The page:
Last week, while on my quest for green bananas in the local grocery store, I came upon two late preschool aged siblings having a very animated conversation. As I got closer, I heard one of the siblings confidently offer instructions to their sibling about how to wash genitals. It went something like this. “When you wash a vulva, you use warm water and soap but only on the outside parts. No soap goes in the inside parts.” It was amazing to hear their knowledge concerning their own bodies.
While I was listening with admiration for both their knowledge and comfort, quite typically by this point the other sibling was busy now looking at something far more exciting. I then heard the adult with them successfully redirect the conversation in the most affirming way. They told them both “it’s a better idea for us to talk about our bodies at home.” The adult then made eye contact with me and quietly apologized to me for the kids’ “TED talks.” I re-assured the adult that the conversation was completely okay with me. Then, I offered my congratulations on a job well done. I shared that, as a sexual health educator, the preschoolers’ correct knowledge and comfort are exactly what they need to be healthy and safe.
This conversation is a fantastic example of what effective, comprehensive sexual health education includes for this age group. When trusted adults offer simple, accurate information with children at an early age in a developmentally appropriate way, our children develop the ability to gather information to help take care of their bodies, respect boundaries, feel confident and gain the ability to communicate without embarrassment or shame.
How To Have A Conversation About Bodies
Here are five ways you can continue to encourage comfort and grow knowledge with the preschooler in your life:
Use Scientific Language (on repeat!) for all parts of the body. Whether we’re talking about elbows, eyebrows, earlobes or genitals. Use the scientific words (vulva, vagina, penis, scrotum…) when referring to their bodies. If you’re struggling to use these terms because they’re not familiar to you yet, borrow some body books from the library and read them together. This will help you practice and build comfort with the words for genitals while supporting your child’s learning.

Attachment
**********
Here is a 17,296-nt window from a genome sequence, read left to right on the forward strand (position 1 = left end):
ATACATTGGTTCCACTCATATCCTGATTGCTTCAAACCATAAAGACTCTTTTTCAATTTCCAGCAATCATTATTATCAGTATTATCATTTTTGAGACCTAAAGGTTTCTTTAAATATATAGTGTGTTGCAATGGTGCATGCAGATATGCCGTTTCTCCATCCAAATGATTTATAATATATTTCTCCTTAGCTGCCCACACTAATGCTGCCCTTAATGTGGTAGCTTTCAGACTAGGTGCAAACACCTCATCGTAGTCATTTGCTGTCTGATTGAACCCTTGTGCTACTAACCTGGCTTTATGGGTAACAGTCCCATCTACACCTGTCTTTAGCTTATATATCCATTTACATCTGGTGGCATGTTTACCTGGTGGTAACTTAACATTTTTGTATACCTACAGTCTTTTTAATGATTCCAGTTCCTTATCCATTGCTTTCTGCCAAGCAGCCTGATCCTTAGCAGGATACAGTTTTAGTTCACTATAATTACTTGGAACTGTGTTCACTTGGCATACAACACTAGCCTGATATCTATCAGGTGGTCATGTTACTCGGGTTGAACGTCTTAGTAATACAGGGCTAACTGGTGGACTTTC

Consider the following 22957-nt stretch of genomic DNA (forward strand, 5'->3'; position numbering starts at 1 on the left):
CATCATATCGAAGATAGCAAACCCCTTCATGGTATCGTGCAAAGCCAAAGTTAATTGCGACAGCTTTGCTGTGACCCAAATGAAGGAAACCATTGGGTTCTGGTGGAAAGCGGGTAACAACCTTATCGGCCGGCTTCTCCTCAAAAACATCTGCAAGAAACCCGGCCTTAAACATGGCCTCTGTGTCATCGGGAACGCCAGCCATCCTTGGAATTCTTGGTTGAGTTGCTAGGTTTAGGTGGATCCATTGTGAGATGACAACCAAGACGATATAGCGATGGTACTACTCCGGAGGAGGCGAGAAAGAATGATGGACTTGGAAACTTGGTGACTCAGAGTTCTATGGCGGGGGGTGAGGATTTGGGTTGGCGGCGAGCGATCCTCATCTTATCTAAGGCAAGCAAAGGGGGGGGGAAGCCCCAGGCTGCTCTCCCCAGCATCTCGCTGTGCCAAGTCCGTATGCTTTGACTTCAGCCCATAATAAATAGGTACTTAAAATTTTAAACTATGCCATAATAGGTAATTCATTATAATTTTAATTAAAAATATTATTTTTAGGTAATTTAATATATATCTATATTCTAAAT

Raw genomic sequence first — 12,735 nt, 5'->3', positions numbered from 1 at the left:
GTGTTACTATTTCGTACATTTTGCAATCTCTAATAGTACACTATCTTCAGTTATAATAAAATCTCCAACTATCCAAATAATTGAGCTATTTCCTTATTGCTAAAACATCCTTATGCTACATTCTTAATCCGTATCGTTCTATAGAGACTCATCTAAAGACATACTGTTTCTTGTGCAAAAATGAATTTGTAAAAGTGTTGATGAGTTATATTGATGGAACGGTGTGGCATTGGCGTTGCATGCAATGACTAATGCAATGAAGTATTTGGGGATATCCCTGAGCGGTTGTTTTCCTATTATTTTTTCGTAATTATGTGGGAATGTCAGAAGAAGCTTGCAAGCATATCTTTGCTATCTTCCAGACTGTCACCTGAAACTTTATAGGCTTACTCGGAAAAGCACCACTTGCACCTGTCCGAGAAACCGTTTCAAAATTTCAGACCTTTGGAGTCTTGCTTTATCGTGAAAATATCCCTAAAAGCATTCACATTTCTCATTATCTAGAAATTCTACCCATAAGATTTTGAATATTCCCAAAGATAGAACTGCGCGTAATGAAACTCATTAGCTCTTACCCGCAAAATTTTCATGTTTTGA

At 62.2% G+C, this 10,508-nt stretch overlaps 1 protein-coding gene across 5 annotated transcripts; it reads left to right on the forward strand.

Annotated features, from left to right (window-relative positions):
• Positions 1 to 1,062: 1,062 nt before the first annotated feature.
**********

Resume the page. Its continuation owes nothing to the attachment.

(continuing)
Personal parts (and conversations about personal parts) are for personal spaces. Ensure children know that their genitals (aka personal parts of their bodies) are okay to explore at home in personal spaces like their own bedrooms or bathrooms on their own with their own clean hands. Conversations about these parts are also for personal spaces. A gentle, firm reminder and re-direct will help them know that they aren’t doing anything wrong or shameful. But that there are safe, comfortable places to talk about and explore bodies.
Satisfy body curiosity with an unbreakable mirror for the bathtub. An unbreakable mirror is going to help children see all parts of their bodies. The genitals are curious organs and can be difficult for little people to see and understand. Seeing their bodies will also help them recognize the changes that will take place as they develop. Many parents I work with report back how much their kids enjoy having mirrors in the bathtub.
Gentle hygiene practices for the genitals. Help children understand that they can clean the outside of the genitals and the folds of skin surround the genitals with warm water and gentle soap in the shower or bath. It’s not necessary nor comfortable to use soap in the inside of our bodies (vaginal, urethral opening). Just a cloth and warm water will do the job quite easily.
Tickling and/or wrestling are great examples of boundaries and consent. Talk about how some people like to be tickled or like to wrestle with each other while other people don’t. Encourage kids to ask before they tickle someone or wrestle with them and model the same consent practice with them. Tickling and wrestling also provide awesome opportunities to point out the times when someone is having fun and then they suddenly reach their limit and want to stop. This is a simple, tangible way to practice how to set, observe and accept boundaries.
So, while we may prefer that our kids have different conversations when they’re in the produce section, please know that these mini body TED Talks are natural. Bodies are super exciting things to talk and learn about. Take the conversation as a sign of all the things you and your kids are doing well albeit amplified.